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Trammell drives the ball past an opposing teams player in a game

Former athlete stays connected with program

With his playing days now a fading echo on the court, Demetrius Trammell has seamlessly transitioned into a new role — championing for the Yakima Valley men’s basketball program.

Trammell played for the Yaks during the 2014-2015 and 2015-2016 seasons and set the school record for 3-point field goals, a mark that still stands today. But achieving success on and off the court took work.  

“I wanted to dribble a lot and do a layup,” says Trammell of when he first started his career with the Yaks. “Coach taught me to get my feet set, to make shots. Being in balance really made me shoot at a higher percentage at the 3-point line. It really helped me build that foundation.”

With the support of YVC’s coaches and counselor Rich Schillinger, Trammell also learned to balance his coursework and the demands on basketball.

“I feel like [playing at YVC] taught me a lot about the level I needed to be at to graduate,” says Trammell. “I wanted to be successful not only in the basketball aspect – but in my academics as well. Rich helped me learn about balancing workload and basketball. And helped me form a good foundation.”

 “I’m always sharing technique tips with the players on how they can improve.” — Demetrius Trammell 

Schillinger pointed to Trammell’s strong character and eagerness to learn as fundamental elements that have propelled his success.

“Demetrius came all the way out here from Georgia, across the country to hopefully pursue his ‘hoop dream,’” says Schillinger. “He was a good athlete and had potential — the reality is he needed so much more improvement physically and mentally. He went from a being a player who was not even one of the best on that year’s team at the start but ultimately ended up being one of the best players in YVC basketball history.”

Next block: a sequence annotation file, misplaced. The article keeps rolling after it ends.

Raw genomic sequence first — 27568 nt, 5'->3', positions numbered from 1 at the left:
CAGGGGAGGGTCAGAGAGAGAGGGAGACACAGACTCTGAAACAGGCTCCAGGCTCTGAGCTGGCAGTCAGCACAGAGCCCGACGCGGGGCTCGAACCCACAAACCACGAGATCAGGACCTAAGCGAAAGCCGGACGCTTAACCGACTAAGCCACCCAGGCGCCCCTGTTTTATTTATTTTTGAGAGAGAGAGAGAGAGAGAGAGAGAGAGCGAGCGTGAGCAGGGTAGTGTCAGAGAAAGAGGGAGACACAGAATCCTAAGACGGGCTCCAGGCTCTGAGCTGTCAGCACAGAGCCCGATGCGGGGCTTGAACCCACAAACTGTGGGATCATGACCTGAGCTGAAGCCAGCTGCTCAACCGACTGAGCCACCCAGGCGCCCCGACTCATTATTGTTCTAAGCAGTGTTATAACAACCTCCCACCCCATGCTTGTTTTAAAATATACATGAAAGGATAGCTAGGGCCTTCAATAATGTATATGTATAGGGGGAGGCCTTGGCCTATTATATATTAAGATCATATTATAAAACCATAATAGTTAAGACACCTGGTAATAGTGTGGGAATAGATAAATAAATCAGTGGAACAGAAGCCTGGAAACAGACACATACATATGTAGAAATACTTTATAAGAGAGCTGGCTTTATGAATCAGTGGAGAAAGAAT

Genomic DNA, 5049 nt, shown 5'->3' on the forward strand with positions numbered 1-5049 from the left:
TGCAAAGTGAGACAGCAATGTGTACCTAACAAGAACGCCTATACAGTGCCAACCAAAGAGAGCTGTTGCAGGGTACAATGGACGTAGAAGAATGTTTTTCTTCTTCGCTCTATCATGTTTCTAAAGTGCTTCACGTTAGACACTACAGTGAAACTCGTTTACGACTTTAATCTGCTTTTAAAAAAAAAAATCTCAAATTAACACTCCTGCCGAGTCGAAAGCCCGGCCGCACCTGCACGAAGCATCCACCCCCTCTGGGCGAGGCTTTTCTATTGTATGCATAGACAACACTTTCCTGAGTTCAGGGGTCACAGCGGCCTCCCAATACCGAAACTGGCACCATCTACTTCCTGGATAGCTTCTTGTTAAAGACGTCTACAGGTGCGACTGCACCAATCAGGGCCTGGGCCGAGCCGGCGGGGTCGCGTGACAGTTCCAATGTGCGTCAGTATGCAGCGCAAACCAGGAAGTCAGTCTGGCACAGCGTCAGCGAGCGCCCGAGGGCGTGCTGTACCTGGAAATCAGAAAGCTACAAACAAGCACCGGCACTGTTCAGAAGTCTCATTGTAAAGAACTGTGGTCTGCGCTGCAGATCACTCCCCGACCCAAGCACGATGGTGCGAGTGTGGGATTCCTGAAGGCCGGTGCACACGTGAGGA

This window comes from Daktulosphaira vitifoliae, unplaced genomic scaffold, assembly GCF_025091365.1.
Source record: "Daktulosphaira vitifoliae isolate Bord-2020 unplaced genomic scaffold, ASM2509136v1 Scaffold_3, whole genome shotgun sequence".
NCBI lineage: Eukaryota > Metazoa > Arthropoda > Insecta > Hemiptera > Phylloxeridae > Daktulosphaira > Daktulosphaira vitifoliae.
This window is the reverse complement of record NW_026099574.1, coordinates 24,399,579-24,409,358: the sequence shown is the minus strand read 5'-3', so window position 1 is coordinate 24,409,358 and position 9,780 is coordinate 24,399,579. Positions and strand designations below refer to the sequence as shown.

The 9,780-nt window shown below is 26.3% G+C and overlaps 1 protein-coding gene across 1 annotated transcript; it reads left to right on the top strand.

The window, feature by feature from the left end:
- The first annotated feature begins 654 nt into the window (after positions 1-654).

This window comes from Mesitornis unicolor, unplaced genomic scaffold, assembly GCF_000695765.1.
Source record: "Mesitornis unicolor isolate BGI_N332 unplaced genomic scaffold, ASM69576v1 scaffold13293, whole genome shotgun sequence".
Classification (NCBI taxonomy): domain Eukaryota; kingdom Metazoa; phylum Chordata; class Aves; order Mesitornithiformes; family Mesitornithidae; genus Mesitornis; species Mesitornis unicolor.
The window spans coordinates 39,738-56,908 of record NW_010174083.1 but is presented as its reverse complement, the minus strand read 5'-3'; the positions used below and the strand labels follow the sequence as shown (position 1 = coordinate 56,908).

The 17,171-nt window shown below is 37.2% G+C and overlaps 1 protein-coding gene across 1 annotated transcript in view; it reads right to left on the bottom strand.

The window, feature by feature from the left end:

After his time in Yakima, Trammell continued his playing career at Western Oregon University. But like many college athletes who don’t pursue professional sports careers post-college, Trammell dedicated himself to his academic pursuits and earned a bachelor’s degree in business management with a minor in communications.

Trammell and friends cheer for the Men's Basketball Team during a recent game.
Trammell, right, and friends cheer for the men's basketball team during a game in February.

Trammell’s proactive approach and regular consultations with advisors stand out and are strategies Schillinger hopes other students will mirror.

“There are several things that stand out to me about Demetrius,” Schillinger said. “He understood what his strengths and weaknesses were academically and registered for classes accordingly. He also consistently sought out assistance from advisors.” 

Schillinger recalls  Trammell visiting his office each quarter to  share his quarterly plan and double check if it could be better. 

“In all my years of higher education, a highlight for myself was when he asked me to fill in for his parents on Sophomore Night for his final home game for the Yaks,” said Schillinger.

These days Trammell works as a paralegal for Washington state’s Office of the Attorney General and spends time with his wife and his young son. He also stays connected to the game he loves by supporting YVC’s programs — not only cheering on the team at home games but also working with the players and sharing insights from his own experiences.

 “I’m always sharing technique tips with the players on how they can improve,” he said. “I also work with players at open gyms, just let them know what’s ahead of them after community college.”

Trammell, left, speaks with players after a men's basketball game in February.

Trammell finds satisfaction in paying it forward and serving as a mentor, relishing the opportunity to guide and support others on their journeys.

“I grew up in West Point, Georgia. It was a small area, and I was never in a situation where I got to watch or interact with anyone who played at the level I aspired to,” he said. “It means a lot to help prepare them. I’m helping them get an advantage and prepare at the 4-year level.”

For Athletics Director Ray Funk and other YVC athletics staff, the benefits of keeping alumni, like Trammell, engaged with current players is clear.

“On some level it’s validation for the program’s mission, goals and accomplishments, and on another, it speaks to his positive experience with the YVC and Yakima communities,” says Funk.

Funk also feels that Trammell has become a positive role model and mentor for the next generation of Yaks.

“He has paved a path to a successful playing career at the NCAA Division 2 level and, more importantly, earning his bachelor’s degree,” said Funk. “While head coaches at YVC are always attempting to recruit quality student-athletes of character, skills, abilities and academic capacities for their programs, often student-athletes have deficits that provide growth opportunities in those areas. The fact that Demetrius still cares to be involved as much as he is and continues to maintain and cultivate relationships with his coaches and teammates really speaks highly of the growth mindset he possesses.”

Story by Stefanie Menard, AA-DTA ’05, communications consultant. Photos by Ross Courtney and from YVC archives.